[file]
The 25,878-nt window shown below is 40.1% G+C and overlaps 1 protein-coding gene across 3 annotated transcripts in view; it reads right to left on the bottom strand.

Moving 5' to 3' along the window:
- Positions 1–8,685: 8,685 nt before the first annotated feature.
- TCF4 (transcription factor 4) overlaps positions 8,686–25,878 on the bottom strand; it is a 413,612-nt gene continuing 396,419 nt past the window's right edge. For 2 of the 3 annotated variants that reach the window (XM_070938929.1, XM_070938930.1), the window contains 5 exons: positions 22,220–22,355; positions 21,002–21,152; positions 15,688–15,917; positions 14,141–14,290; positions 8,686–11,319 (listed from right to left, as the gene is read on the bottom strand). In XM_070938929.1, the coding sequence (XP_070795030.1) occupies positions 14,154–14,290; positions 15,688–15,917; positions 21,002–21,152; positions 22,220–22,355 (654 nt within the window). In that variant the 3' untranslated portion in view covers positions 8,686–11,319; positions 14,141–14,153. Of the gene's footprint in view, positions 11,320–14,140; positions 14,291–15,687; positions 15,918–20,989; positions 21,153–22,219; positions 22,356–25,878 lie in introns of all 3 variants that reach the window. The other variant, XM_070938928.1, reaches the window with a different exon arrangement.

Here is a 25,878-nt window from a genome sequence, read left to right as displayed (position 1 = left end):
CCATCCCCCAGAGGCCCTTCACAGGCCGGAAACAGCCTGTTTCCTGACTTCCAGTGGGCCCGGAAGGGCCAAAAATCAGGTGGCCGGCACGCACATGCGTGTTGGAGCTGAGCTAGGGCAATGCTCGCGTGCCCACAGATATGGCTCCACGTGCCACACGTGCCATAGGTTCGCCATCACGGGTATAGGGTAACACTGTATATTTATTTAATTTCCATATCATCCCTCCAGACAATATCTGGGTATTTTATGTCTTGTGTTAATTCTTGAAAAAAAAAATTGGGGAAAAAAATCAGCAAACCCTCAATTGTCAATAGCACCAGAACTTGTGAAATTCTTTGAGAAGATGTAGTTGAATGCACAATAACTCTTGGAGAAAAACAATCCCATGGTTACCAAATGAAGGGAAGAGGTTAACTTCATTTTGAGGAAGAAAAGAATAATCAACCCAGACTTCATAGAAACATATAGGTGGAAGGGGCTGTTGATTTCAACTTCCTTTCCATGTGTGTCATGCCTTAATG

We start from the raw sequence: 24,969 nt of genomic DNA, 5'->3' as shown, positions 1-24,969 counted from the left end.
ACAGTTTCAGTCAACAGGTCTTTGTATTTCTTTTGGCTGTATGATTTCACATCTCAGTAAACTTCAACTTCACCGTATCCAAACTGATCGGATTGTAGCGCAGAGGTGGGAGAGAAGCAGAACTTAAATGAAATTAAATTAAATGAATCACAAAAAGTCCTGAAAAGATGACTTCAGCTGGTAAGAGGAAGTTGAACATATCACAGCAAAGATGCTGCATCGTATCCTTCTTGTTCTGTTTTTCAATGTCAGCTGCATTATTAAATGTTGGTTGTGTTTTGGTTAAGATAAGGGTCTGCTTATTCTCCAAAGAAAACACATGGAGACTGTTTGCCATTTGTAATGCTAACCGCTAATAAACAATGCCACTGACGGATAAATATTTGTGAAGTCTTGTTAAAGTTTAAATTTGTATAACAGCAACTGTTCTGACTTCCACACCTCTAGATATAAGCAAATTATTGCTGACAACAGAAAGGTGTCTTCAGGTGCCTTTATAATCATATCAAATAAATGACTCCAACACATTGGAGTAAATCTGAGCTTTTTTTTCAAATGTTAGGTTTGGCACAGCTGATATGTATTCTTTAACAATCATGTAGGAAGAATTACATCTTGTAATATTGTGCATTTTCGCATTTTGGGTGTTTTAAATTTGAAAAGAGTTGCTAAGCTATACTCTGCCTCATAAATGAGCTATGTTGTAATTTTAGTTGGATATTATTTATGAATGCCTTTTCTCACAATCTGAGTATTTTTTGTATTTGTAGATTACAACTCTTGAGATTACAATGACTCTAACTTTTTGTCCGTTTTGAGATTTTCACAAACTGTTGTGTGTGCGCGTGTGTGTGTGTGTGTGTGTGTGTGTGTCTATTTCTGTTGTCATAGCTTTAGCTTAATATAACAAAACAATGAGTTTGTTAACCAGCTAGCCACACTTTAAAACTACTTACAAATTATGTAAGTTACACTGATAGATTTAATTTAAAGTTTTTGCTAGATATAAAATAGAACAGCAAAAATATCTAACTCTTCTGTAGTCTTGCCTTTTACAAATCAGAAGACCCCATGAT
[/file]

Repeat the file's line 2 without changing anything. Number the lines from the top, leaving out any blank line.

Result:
Moving 5' to 3' along the window: